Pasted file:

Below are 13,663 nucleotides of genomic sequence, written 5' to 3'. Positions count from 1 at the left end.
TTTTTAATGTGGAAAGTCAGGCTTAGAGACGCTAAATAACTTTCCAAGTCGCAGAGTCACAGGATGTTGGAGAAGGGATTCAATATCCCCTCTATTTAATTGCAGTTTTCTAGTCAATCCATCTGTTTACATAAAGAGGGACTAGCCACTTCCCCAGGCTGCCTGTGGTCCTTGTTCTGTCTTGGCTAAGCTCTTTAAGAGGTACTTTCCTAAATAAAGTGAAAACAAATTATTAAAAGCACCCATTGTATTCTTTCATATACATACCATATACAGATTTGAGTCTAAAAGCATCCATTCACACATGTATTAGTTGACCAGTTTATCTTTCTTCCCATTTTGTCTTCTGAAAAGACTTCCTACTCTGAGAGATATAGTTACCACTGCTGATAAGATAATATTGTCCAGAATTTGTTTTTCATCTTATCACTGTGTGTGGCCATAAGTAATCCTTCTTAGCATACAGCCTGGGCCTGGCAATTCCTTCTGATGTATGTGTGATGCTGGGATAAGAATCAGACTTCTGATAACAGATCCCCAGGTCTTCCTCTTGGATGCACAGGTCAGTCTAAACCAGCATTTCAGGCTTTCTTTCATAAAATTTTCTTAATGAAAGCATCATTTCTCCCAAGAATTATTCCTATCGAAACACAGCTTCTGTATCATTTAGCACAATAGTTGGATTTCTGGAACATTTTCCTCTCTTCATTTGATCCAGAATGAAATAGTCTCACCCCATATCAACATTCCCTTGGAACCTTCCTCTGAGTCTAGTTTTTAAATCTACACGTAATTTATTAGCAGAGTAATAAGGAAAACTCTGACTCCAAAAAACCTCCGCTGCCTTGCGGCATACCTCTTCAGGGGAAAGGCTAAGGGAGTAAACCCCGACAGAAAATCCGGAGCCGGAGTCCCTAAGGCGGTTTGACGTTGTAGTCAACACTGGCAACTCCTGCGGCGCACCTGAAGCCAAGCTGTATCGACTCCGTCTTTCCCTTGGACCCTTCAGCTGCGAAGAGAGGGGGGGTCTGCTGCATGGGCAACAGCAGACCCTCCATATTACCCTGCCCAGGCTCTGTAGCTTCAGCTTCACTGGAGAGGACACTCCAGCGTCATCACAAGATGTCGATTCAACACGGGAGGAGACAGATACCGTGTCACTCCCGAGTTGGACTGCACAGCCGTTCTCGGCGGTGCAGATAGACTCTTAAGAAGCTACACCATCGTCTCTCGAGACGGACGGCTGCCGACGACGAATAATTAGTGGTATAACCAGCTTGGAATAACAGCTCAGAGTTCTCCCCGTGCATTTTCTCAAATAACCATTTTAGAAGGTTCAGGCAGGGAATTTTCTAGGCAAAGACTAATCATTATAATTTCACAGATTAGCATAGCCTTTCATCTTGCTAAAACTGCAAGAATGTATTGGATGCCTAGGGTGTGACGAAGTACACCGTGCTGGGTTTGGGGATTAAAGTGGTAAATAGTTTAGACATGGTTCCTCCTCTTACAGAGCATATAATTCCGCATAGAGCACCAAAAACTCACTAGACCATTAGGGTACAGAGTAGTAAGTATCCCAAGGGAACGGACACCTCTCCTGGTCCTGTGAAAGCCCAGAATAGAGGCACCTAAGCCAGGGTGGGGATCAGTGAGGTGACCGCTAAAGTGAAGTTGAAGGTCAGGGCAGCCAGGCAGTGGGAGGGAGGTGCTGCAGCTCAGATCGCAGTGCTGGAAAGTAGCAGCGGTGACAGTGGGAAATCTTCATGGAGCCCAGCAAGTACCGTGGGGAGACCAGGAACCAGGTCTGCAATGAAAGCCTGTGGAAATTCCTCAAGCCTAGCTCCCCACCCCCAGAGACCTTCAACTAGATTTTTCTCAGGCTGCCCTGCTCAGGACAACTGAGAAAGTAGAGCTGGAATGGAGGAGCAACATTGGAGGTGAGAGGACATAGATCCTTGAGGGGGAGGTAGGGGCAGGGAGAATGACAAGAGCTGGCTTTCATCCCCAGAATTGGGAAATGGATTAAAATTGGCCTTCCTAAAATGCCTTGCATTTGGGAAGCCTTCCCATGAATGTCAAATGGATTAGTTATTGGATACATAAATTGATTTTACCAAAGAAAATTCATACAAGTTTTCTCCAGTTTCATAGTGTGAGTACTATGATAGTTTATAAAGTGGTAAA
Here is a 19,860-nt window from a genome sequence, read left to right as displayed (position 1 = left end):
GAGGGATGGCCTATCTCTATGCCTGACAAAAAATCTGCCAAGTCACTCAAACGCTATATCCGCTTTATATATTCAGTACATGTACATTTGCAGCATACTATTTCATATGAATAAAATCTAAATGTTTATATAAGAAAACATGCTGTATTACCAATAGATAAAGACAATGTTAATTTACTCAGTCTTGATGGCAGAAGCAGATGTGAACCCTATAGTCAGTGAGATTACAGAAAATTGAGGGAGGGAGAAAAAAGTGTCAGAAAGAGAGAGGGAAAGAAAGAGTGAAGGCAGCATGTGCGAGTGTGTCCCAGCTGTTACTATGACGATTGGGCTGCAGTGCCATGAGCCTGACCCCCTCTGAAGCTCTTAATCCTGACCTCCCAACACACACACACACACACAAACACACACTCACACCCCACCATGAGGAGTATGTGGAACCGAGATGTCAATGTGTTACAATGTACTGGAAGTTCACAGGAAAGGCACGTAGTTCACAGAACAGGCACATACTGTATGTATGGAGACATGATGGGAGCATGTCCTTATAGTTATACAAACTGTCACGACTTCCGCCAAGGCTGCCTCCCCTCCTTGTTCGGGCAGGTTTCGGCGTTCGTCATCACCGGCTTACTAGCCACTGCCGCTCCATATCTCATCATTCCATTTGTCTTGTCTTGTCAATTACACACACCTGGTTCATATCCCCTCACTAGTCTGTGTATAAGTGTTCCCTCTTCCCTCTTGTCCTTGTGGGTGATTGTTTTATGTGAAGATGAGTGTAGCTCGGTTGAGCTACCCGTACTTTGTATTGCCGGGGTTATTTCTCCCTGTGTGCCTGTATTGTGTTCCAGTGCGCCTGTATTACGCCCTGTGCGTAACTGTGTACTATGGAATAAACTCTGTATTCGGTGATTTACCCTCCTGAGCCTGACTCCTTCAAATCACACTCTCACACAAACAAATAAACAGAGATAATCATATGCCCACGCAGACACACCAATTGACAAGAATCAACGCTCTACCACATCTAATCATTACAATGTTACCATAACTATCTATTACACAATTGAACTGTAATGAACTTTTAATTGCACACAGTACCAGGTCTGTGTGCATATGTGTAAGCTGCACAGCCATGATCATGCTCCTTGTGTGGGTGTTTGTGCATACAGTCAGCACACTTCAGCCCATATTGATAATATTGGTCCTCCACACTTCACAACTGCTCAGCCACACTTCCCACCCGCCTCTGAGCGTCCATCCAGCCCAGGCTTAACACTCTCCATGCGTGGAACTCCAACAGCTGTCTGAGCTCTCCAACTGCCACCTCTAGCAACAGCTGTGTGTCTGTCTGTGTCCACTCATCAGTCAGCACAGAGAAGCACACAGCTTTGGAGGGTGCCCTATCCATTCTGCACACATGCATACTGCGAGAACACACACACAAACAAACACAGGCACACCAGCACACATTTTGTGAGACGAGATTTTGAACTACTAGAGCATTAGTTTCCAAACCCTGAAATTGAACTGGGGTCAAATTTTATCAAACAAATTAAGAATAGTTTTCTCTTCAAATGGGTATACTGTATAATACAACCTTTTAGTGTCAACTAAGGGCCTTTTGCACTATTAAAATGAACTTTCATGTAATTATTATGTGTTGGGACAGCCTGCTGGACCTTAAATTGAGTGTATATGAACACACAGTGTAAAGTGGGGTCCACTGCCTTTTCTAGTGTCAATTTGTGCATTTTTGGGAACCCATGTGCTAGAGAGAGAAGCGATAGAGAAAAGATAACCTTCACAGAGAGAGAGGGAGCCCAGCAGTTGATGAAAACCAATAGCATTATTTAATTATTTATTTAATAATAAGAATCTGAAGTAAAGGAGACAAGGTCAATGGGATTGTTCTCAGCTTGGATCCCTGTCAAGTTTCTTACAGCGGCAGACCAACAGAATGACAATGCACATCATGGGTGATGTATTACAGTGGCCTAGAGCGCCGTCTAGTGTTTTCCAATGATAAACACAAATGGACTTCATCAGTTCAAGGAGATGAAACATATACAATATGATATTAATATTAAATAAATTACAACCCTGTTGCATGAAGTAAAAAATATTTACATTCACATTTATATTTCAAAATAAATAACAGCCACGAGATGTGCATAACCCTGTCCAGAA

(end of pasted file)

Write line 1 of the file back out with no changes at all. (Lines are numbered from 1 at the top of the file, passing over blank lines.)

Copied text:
Below are 13,663 nucleotides of genomic sequence, written 5' to 3'. Positions count from 1 at the left end.